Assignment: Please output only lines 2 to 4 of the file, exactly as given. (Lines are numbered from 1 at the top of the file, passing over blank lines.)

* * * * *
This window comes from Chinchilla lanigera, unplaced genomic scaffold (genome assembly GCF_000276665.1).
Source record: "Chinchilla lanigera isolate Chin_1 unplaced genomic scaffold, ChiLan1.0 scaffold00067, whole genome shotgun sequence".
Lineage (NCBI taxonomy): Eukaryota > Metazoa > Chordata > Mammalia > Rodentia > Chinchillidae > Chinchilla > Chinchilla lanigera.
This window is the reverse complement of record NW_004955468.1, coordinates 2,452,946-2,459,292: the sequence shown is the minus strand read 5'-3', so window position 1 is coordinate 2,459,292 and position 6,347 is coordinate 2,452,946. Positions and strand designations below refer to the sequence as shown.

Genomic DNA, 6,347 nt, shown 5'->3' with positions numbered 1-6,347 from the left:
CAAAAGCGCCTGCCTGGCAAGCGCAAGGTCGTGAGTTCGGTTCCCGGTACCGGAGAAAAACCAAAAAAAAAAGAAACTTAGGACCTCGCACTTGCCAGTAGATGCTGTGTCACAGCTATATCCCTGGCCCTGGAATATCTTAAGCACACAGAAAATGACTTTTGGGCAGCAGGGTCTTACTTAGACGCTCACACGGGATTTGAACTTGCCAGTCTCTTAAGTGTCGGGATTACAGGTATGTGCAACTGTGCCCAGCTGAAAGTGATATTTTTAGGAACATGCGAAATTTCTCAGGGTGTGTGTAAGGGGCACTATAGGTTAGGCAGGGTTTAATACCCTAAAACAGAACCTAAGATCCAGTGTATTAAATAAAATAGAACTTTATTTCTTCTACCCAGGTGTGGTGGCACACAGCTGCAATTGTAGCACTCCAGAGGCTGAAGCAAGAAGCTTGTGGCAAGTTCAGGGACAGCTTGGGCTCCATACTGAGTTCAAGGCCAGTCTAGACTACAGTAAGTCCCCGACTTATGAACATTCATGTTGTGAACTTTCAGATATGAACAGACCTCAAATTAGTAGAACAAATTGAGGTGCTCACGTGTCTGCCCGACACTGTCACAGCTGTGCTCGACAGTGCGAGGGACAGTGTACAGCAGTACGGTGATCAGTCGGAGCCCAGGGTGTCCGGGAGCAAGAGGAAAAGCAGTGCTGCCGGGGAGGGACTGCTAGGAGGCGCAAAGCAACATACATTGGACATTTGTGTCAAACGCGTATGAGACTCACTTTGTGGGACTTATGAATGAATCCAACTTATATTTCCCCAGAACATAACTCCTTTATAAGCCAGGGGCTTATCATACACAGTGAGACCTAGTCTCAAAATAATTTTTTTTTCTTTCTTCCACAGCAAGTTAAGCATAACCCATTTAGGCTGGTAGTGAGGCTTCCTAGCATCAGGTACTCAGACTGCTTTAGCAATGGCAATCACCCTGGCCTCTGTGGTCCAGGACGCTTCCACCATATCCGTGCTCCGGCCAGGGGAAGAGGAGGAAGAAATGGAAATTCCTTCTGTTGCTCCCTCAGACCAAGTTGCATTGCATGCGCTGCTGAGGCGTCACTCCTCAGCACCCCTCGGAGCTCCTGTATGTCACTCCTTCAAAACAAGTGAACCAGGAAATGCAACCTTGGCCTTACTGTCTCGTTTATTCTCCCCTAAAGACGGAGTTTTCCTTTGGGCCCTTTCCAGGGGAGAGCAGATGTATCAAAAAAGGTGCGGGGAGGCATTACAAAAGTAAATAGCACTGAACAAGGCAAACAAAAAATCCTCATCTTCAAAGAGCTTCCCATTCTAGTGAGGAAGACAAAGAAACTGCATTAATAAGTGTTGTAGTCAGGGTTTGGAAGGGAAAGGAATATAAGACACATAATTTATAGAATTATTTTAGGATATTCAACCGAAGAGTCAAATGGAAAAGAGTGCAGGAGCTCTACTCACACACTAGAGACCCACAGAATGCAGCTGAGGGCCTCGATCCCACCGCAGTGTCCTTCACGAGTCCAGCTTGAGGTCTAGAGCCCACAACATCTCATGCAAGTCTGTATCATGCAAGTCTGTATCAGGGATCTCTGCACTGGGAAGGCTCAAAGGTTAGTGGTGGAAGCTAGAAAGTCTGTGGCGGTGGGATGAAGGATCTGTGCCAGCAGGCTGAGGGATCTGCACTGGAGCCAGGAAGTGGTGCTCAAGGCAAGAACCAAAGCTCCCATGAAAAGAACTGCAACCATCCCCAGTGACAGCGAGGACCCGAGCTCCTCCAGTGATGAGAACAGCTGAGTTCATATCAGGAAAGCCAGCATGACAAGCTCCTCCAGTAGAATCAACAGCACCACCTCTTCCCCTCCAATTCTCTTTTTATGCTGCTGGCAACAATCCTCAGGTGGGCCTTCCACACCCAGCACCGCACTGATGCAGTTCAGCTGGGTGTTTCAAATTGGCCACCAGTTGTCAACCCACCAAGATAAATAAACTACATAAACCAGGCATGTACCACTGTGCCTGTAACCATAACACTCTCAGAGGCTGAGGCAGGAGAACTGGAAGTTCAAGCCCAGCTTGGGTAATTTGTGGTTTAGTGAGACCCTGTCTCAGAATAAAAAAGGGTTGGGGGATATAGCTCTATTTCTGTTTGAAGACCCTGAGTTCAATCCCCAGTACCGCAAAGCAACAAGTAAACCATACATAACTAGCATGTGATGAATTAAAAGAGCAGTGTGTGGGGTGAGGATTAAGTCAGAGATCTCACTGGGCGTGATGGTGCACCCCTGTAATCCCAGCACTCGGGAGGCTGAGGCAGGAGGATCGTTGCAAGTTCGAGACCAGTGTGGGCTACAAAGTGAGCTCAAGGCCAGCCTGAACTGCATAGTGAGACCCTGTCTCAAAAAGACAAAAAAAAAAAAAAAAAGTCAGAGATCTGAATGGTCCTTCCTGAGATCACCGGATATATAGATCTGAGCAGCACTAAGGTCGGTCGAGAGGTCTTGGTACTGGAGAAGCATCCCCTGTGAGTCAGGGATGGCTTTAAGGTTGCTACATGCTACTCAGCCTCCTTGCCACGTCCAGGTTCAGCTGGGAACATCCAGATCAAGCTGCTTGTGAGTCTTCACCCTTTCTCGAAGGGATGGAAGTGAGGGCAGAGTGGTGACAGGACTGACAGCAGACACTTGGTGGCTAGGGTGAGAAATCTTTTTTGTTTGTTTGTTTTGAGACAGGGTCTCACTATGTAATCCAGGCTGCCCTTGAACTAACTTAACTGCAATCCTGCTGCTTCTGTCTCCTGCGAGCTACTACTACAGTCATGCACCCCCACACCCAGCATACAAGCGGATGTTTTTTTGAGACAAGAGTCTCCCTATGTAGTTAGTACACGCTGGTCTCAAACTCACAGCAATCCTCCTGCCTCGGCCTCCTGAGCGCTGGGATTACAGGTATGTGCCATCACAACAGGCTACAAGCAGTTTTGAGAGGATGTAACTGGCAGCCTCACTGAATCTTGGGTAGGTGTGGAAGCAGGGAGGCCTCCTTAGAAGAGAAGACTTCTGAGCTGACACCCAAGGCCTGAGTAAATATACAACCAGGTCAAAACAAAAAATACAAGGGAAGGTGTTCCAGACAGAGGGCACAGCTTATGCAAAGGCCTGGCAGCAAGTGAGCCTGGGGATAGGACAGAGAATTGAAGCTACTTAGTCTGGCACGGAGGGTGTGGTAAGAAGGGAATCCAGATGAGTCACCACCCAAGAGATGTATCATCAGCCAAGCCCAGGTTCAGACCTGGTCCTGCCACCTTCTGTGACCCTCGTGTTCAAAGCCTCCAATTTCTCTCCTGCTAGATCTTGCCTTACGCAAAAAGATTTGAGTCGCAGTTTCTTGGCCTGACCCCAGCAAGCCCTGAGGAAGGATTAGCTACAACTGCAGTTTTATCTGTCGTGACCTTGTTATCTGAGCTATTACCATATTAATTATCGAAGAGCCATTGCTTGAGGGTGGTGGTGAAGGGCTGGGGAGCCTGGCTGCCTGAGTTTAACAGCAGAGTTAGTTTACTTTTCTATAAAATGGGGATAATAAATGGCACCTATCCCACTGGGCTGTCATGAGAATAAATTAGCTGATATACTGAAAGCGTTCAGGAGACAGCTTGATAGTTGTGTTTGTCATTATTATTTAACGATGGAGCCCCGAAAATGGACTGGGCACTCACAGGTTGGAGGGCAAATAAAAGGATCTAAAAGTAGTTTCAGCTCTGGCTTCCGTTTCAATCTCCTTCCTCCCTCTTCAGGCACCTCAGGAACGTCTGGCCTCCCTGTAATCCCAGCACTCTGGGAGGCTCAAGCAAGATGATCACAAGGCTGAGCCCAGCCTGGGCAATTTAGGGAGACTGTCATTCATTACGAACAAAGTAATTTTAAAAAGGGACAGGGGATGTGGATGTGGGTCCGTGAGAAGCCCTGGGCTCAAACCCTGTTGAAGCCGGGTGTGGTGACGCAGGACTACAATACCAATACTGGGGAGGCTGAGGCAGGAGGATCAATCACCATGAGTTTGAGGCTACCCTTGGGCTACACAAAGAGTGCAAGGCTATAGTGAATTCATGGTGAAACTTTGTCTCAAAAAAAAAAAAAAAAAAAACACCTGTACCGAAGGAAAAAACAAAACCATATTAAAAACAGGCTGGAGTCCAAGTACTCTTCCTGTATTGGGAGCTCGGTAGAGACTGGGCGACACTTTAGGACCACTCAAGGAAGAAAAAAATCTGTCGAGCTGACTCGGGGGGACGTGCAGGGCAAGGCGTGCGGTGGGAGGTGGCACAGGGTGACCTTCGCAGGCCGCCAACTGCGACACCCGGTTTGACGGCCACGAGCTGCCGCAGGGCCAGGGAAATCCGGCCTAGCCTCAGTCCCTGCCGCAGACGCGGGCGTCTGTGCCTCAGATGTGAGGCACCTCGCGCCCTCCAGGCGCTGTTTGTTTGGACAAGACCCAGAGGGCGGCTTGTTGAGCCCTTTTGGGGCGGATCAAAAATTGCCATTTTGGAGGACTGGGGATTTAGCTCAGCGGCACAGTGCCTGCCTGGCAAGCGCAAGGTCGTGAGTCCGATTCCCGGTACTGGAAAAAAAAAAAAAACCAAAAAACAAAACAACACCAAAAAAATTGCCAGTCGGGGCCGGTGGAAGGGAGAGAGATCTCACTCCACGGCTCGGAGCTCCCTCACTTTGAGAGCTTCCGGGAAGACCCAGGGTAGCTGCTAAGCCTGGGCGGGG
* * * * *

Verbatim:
Source record: "Chinchilla lanigera isolate Chin_1 unplaced genomic scaffold, ChiLan1.0 scaffold00067, whole genome shotgun sequence".
Lineage (NCBI taxonomy): Eukaryota > Metazoa > Chordata > Mammalia > Rodentia > Chinchillidae > Chinchilla > Chinchilla lanigera.
This window is the reverse complement of record NW_004955468.1, coordinates 2,452,946-2,459,292: the sequence shown is the minus strand read 5'-3', so window position 1 is coordinate 2,459,292 and position 6,347 is coordinate 2,452,946. Positions and strand designations below refer to the sequence as shown.